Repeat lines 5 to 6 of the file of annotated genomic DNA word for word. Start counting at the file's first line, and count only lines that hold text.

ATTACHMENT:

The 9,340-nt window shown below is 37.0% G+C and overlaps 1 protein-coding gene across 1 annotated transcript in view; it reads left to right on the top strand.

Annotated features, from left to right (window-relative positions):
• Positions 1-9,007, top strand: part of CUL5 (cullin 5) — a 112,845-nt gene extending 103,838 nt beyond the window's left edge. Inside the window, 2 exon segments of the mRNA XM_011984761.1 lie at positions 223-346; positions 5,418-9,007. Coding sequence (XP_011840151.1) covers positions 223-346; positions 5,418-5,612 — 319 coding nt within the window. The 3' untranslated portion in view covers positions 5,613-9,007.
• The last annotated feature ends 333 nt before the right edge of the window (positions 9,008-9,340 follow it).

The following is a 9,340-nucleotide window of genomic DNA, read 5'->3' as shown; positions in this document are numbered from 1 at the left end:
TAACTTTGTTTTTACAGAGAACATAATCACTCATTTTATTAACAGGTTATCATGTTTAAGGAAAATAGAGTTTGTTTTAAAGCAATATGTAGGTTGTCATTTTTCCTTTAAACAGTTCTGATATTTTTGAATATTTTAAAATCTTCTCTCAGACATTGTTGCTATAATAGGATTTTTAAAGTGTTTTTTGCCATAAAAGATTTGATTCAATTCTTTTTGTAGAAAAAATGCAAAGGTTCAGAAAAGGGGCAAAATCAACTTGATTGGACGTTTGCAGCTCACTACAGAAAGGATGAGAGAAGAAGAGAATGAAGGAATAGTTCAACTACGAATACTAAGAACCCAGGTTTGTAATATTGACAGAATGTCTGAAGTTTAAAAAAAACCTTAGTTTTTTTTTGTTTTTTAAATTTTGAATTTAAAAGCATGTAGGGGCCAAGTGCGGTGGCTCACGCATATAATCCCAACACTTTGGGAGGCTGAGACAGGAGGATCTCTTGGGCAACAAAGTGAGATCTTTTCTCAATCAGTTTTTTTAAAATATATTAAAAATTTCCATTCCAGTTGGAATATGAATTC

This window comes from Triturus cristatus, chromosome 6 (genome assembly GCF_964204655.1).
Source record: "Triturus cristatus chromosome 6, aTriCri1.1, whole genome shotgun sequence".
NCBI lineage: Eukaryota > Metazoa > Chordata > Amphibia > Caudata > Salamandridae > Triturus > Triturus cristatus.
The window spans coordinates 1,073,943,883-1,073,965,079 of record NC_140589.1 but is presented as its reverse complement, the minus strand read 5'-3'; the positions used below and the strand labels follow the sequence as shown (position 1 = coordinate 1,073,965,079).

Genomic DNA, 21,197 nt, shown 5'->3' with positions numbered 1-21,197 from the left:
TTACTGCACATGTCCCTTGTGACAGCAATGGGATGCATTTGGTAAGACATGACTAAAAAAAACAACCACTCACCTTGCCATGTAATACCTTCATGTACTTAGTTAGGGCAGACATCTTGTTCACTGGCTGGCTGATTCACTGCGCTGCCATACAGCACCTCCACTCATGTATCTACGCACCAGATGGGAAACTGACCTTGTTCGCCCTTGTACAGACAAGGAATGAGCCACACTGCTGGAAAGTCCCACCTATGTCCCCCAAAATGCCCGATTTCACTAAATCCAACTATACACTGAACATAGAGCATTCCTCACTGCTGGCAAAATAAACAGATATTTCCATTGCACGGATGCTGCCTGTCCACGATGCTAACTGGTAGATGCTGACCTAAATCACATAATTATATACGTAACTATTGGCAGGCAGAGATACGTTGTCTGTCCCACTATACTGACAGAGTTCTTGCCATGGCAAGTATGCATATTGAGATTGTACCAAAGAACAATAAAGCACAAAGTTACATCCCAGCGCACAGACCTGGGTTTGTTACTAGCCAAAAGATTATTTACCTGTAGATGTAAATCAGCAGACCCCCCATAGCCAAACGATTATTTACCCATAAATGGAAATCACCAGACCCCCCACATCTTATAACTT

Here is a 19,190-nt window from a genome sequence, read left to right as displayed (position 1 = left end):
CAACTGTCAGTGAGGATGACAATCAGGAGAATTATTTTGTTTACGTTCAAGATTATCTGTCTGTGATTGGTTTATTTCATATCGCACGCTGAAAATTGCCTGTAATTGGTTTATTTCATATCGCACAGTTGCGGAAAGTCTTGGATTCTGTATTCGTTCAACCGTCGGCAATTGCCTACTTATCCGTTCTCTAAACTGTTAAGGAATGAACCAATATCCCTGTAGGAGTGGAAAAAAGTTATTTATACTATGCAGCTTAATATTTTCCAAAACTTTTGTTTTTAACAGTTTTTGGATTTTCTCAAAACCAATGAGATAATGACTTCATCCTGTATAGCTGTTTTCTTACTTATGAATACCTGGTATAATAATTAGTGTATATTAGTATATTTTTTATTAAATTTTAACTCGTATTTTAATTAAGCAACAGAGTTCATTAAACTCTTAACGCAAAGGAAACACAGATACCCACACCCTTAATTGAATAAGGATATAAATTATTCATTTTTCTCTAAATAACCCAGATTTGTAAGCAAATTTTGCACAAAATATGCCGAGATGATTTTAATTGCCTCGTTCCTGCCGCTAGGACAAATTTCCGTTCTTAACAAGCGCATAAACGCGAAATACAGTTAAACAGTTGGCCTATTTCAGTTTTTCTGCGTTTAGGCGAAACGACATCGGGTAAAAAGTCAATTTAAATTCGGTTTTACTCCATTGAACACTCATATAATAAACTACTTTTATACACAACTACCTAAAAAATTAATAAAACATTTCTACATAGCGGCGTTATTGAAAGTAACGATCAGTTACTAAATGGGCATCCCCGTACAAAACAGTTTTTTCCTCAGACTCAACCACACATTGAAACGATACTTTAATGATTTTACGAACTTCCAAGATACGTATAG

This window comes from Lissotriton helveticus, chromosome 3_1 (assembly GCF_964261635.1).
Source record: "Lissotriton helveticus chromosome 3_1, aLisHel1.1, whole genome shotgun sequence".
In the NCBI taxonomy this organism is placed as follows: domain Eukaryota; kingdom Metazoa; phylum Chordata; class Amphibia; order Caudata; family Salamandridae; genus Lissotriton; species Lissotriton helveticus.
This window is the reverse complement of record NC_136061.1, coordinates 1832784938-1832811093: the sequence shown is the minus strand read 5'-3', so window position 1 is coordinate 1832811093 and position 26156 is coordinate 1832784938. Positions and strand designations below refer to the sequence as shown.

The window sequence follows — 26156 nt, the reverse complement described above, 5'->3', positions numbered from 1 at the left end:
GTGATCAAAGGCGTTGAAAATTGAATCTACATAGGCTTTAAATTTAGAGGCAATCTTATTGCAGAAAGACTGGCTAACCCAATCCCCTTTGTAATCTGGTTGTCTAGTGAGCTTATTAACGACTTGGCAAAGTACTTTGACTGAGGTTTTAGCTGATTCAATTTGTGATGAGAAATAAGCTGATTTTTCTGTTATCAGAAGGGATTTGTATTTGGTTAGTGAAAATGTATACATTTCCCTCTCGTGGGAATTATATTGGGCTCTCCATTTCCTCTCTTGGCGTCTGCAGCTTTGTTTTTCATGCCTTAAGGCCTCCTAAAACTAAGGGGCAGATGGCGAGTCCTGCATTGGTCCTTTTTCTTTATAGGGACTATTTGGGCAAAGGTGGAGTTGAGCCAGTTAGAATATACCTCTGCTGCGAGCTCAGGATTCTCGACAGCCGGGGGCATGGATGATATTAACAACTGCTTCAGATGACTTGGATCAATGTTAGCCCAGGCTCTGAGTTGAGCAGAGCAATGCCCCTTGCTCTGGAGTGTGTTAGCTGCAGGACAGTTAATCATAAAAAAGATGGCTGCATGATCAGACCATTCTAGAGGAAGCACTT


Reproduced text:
The following is a 9,340-nucleotide window of genomic DNA, read 5'->3' as shown; positions in this document are numbered from 1 at the left end:
TAACTTTGTTTTTACAGAGAACATAATCACTCATTTTATTAACAGGTTATCATGTTTAAGGAAAATAGAGTTTGTTTTAAAGCAATATGTAGGTTGTCATTTTTCCTTTAAACAGTTCTGATATTTTTGAATATTTTAAAATCTTCTCTCAGACATTGTTGCTATAATAGGATTTTTAAAGTGTTTTTTGCCATAAAAGATTTGATTCAATTCTTTTTGTAGAAAAAATGCAAAGGTTCAGAAAAGGGGCAAAATCAACTTGATTGGACGTTTGCAGCTCACTACAGAAAGGATGAGAGAAGAAGAGAATGAAGGAATAGTTCAACTACGAATACTAAGAACCCAGGTTTGTAATATTGACAGAATGTCTGAAGTTTAAAAAAAACCTTAGTTTTTTTTTGTTTTTTAAATTTTGAATTTAAAAGCATGTAGGGGCCAAGTGCGGTGGCTCACGCATATAATCCCAACACTTTGGGAGGCTGAGACAGGAGGATCTCTTGGGCAACAAAGTGAGATCTTTTCTCAATCAGTTTTTTTAAAATATATTAAAAATTTCCATTCCAGTTGGAATATGAATTC